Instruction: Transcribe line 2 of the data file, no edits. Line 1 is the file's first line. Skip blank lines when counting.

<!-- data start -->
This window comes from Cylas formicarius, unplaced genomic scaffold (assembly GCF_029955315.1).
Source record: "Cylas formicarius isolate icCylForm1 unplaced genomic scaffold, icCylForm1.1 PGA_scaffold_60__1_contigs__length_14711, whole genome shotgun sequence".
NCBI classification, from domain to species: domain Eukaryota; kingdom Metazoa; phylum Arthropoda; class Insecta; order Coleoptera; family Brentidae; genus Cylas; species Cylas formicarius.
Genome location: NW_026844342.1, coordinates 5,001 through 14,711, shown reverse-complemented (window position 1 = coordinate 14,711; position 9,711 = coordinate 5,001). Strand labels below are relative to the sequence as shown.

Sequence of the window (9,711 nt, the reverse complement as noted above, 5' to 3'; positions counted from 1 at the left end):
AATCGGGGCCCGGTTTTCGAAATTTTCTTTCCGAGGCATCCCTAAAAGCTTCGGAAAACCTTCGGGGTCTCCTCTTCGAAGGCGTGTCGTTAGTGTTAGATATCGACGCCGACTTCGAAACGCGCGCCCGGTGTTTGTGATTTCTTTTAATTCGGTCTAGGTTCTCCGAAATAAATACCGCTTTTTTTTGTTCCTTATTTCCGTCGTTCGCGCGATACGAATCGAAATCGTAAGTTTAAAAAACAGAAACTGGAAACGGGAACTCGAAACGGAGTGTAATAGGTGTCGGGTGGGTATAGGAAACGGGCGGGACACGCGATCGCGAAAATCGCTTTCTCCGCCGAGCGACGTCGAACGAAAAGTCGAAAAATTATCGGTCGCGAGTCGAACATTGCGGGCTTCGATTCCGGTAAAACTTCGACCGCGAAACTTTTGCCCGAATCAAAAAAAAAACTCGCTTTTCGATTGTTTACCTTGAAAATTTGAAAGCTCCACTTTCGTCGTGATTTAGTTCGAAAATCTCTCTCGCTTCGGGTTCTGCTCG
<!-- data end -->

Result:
Source record: "Cylas formicarius isolate icCylForm1 unplaced genomic scaffold, icCylForm1.1 PGA_scaffold_60__1_contigs__length_14711, whole genome shotgun sequence".